The layout is designed for a cruising couple, with a V-berth, sink, refrigerator, microwave and enclosed head compartment. There’s no sacrificing the fishing component, either. “The deck offers adequate room for four to fish from,” says Mersereau. “And we’ve found the foredeck a great place to cast for bass and blues.”
The Mersereaus have some serious cruising plans for this summer, including a run to Provincetown, Mass., and a trip along the Maine coast. “This boat has been a tremendous addition,” says Mersereau. “I would recommend the Eastern 27 to anyone who wants a classic Down East-style boat.”
The Eastern 27 Lobsterfisherman shows an upright profile, with its wheelhouse and tall bow, and the sloping sheer runs back to the arched transom. The modified-vee hull has a pronounced flare at the bow for shedding seas, which also makes for a big foredeck with room for casting and handling ground tackle and lines. The side decks are wide, with hand holds on the trunk cabin and atop the wheelhouse.
The wheelhouse is open aft and affords good protection. There’s a triple-pane windshield (the center section opens) and sliding side windows. The helm, with an angled dash and a destroyer wheel, is to starboard, and there are box-mounted pedestal seats for the skipper and a companion, with storage below. Sight lines are good. The open cockpit has room for anglers, and the wide gunwales can be fitted with rod holders.
Down below, the galley is to port, with room for a single-burner stove, sink (with pressure water), refrigerator and microwave. There’s also a galley-up option. The enclosed head compartment, with marine head and holding tank/discharge system, is to starboard. The boat can be powered with single or twin outboards, and gas or diesel I/Os are available.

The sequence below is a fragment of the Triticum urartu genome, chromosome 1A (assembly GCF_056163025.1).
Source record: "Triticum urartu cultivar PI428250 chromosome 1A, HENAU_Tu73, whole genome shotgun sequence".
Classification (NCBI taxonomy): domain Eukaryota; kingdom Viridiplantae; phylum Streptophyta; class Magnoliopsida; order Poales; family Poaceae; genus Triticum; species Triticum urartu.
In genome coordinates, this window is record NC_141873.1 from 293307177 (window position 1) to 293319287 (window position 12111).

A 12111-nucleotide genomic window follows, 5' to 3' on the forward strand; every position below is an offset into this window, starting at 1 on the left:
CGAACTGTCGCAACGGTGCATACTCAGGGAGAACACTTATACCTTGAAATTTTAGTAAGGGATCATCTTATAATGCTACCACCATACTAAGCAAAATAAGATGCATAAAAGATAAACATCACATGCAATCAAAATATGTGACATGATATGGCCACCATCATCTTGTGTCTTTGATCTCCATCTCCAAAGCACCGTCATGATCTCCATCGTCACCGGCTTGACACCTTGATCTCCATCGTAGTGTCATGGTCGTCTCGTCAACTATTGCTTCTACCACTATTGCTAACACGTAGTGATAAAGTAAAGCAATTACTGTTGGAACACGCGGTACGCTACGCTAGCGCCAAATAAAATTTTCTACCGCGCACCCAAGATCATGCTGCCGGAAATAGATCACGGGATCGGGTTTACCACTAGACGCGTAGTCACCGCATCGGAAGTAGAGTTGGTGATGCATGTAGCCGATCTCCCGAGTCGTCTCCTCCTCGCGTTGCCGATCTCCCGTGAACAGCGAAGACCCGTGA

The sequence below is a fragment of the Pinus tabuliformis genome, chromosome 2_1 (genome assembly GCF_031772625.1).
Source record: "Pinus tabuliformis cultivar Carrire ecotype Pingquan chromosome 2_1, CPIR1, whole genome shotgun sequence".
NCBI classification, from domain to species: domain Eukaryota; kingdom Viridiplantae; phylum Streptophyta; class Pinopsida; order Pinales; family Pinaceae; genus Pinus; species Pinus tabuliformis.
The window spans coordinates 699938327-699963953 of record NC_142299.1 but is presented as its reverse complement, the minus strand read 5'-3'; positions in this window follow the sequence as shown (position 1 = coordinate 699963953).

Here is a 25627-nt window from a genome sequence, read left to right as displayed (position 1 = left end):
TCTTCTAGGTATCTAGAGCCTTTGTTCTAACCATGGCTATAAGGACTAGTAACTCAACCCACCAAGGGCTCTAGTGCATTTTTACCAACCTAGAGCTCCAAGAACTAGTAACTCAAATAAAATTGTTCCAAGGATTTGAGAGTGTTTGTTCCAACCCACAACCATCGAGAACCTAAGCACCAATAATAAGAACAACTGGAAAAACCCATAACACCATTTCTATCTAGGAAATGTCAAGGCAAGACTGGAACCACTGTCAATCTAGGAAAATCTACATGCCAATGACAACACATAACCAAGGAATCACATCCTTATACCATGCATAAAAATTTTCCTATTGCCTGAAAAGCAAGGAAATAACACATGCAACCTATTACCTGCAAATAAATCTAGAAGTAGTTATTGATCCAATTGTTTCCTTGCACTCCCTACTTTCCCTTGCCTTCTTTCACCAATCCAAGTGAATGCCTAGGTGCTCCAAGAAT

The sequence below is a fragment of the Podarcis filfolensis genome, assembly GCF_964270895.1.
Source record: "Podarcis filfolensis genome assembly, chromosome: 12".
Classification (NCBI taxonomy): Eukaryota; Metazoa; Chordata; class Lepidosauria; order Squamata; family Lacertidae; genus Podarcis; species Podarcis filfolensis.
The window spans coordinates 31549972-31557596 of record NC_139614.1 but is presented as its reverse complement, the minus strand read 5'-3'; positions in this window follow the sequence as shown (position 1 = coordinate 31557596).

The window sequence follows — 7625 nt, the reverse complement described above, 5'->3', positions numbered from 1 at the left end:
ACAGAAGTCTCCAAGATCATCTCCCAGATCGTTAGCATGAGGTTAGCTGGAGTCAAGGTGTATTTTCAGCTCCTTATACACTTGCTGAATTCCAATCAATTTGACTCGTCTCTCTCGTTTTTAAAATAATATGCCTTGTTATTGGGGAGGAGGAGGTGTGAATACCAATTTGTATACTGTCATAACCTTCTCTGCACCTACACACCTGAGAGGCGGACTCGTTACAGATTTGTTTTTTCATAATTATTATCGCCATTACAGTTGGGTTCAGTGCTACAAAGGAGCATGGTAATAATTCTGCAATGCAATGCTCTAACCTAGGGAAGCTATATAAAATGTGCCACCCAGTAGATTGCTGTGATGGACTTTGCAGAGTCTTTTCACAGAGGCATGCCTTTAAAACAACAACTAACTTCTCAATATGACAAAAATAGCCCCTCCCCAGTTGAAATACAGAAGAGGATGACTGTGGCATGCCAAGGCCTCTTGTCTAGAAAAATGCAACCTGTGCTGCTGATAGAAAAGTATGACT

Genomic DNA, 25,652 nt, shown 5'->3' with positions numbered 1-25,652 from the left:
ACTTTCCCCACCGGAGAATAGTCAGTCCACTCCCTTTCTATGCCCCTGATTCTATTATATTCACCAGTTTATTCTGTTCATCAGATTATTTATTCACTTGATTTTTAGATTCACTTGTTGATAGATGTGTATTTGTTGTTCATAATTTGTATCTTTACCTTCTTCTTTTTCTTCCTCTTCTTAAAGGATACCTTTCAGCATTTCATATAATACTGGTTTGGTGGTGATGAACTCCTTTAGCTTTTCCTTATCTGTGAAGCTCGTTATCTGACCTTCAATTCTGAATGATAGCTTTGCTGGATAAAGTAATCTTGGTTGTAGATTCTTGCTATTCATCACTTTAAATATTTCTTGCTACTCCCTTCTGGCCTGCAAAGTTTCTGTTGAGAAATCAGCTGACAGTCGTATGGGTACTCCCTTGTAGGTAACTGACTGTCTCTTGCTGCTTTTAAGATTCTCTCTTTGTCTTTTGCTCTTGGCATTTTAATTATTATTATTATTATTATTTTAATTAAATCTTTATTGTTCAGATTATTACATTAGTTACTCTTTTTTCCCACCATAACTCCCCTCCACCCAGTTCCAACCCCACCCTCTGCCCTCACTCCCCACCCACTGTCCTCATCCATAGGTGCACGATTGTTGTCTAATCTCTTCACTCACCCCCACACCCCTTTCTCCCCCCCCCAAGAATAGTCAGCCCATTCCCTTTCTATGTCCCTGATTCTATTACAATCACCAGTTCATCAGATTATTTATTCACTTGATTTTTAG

Eastern Boats was founded by New Hampshire builder Carmen Carbone in 1981, and its first model was a simple 18-footer. Not long afterward, the lineup expanded to include a 22-footer in center console or lobster boat versions. Eastern continued to grow its fleet into the 1990s, with 20- and 24-foot models. The Eastern 27 debuted in 1991 and has been in production ever since. In 1993, Eastern employee Bob Boudreau bought the company, which now offers recreational and commercial boats from 18 to 35 feet in several configurations. Used Eastern 27s can be found up and down the East Coast. Internet prices for newer Eastern 27s are running from around $50,000 to $70,000. Boats from the 1990s can be found for as low as $22,000 to $26,000.
LOA: 26 feet, 4 inches
BEAM: 8 feet, 4 inches
DRAFT: 2 feet
WEIGHT: 4,900 pounds
PROPULSION: gas or diesel sterndrive, single (225-250 hp) or twin (130-150 hp) outboards
TANKAGE: 110 gallons fuel, 20 gallons water
BUILDER: Eastern Boats, Milton, N.H.,
PHONE: (603) 652-9213.
This article originally appeared in the July 2012 issue.